Microsoft, eBay announce strategic alliance

Microsoft Corp. and eBay Inc. announced a strategic alliance Monday, pledging to work together to expand their collective reach online and to make their software work well together.

The deal, with undisclosed financial terms, calls for eBay to support Microsoft’s .NET initiative, linking eBay’s community-based commerce engine – the software allowing sellers to list items for auction and site visitors to bid – to Web developers as an XML-based Web service. The two companies intend for Web sites supporting .NET technology to be able to list relevant items up for auction on eBay through an XML (extensible markup language) interface.

When first developing the .NET strategy, Microsoft executives asked: “What would be the one company that, if it got behind .NET, would be the most compelling?” said Steve Ballmer, Microsoft’s CEO in a teleconference Monday. A deal with eBay – one of the rare, successful pure-play Internet companies – topped the list.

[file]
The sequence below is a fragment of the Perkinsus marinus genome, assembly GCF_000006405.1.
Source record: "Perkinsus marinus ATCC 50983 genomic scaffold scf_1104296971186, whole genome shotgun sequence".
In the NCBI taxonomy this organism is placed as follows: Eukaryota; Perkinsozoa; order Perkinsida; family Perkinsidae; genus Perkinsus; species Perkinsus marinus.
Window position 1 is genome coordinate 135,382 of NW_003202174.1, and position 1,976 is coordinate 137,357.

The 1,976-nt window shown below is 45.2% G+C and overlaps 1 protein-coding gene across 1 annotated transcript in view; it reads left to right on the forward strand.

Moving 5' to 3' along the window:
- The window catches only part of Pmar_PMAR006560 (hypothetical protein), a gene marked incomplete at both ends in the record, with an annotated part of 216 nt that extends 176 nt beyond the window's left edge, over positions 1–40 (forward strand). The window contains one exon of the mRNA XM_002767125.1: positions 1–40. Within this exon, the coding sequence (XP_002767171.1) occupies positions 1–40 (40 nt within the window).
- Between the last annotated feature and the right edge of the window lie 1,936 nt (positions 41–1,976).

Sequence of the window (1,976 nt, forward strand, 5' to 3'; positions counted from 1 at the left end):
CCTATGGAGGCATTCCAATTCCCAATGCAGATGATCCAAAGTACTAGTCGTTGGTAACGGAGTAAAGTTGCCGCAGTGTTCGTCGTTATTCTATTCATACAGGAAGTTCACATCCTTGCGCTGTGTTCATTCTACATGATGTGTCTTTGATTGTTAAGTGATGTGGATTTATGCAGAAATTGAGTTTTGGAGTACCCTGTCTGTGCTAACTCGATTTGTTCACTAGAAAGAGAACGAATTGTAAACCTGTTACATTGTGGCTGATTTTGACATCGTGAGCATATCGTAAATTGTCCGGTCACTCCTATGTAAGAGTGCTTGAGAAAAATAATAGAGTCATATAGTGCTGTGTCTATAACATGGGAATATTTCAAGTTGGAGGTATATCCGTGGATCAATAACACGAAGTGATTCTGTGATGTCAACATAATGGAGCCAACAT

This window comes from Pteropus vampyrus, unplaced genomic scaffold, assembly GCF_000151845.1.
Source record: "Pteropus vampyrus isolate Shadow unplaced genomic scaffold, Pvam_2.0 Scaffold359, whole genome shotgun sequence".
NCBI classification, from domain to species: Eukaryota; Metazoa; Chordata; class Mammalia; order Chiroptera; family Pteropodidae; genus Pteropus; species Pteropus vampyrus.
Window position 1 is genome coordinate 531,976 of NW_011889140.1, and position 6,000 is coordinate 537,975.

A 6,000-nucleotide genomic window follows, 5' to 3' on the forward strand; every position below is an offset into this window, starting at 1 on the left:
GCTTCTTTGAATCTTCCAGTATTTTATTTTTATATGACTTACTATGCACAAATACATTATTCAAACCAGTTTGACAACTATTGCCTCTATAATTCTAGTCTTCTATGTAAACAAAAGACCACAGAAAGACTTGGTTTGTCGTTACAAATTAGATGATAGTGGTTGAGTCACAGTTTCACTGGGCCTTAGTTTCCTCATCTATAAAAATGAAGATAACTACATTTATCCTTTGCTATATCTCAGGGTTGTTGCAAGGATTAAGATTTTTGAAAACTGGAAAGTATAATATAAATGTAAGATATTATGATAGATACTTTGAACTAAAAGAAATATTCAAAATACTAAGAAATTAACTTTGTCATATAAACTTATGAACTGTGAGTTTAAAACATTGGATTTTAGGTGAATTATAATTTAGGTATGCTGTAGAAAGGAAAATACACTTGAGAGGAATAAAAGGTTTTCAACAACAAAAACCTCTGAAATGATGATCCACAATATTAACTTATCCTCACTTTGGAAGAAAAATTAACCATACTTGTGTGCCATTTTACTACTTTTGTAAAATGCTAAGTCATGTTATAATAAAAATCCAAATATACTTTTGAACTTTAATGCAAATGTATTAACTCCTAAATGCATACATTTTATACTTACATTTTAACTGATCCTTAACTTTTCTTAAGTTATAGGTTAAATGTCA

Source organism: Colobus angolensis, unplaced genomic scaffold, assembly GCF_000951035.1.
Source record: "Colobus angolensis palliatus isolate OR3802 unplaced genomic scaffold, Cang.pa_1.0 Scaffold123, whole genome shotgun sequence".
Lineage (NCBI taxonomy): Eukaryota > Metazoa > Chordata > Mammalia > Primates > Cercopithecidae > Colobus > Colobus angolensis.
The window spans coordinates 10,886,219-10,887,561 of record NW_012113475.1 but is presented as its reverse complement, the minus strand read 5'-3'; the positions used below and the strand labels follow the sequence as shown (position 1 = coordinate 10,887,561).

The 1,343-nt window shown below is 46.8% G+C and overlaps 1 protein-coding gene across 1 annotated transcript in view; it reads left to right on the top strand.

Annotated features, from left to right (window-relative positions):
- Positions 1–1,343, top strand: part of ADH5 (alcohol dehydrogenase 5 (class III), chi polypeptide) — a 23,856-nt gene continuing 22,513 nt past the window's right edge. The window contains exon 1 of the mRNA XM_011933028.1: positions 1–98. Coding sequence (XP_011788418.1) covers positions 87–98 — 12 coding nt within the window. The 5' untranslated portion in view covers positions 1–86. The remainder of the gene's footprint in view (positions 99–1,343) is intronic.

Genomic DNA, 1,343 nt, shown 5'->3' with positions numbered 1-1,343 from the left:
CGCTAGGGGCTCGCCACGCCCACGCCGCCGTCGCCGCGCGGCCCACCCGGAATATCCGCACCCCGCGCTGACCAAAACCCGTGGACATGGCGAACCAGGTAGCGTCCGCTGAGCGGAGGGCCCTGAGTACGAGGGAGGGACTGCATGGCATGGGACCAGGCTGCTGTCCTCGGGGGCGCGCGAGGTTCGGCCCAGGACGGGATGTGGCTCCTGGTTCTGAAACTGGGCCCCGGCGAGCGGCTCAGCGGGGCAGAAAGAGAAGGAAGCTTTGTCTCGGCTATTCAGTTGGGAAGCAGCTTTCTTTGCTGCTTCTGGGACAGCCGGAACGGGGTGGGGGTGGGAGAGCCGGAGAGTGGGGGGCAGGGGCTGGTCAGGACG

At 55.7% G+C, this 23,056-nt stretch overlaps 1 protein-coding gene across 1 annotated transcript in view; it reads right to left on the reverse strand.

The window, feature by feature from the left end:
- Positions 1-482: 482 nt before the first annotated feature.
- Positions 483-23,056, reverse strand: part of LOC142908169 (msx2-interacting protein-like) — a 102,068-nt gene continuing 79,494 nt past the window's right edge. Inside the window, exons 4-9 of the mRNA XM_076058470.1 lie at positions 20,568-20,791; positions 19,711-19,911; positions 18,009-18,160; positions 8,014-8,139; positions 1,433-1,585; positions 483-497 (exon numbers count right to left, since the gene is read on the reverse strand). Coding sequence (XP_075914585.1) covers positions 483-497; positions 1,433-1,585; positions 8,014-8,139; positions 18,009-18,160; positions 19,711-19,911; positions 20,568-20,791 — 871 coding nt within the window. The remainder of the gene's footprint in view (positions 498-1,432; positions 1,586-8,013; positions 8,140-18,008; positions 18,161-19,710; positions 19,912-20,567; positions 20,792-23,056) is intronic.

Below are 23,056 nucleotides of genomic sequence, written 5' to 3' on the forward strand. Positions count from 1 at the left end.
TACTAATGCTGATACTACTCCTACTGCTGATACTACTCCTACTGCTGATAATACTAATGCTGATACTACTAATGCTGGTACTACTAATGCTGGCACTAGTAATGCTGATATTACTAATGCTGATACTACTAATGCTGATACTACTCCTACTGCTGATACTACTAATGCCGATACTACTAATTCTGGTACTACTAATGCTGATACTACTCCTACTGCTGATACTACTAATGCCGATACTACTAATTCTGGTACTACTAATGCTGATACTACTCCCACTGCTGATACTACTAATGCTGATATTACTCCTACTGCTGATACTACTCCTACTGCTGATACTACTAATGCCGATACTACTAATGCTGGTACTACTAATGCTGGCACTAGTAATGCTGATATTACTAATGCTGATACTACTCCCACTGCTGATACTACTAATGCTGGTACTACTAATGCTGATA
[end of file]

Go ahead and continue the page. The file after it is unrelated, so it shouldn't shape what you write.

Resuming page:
“EBay is more than just a leader in e-commerce. It’s one of those companies you can say would not exist without the Internet,” he said. “This is a gift from the gods, so to speak.”

Microsoft will integrate eBay’s marketplace into a number of its Web properties later this year, including select MSN Internet service sites worldwide; the automotive sales and advice site Carpoint; the small business service bCentral; and interactive television service WebTV, according to the release. Carpoint, for example, will use eBay auctions for automotive parts and used car listings.

Also, eBay agreed to use Microsoft technology in its site operations, including Windows 2000 Server on its front-end servers and Microsoft Passport for customer registration and sign in.

The auction site will continue to use Sun Microsystems Inc. equipment on its back-end systems, said Meg Whitman, eBay’s president and CEO, in the teleconference.

Ebay, in San Jose, Calif., can be reached at Microsoft, in Redmond, Wash., can be reached at

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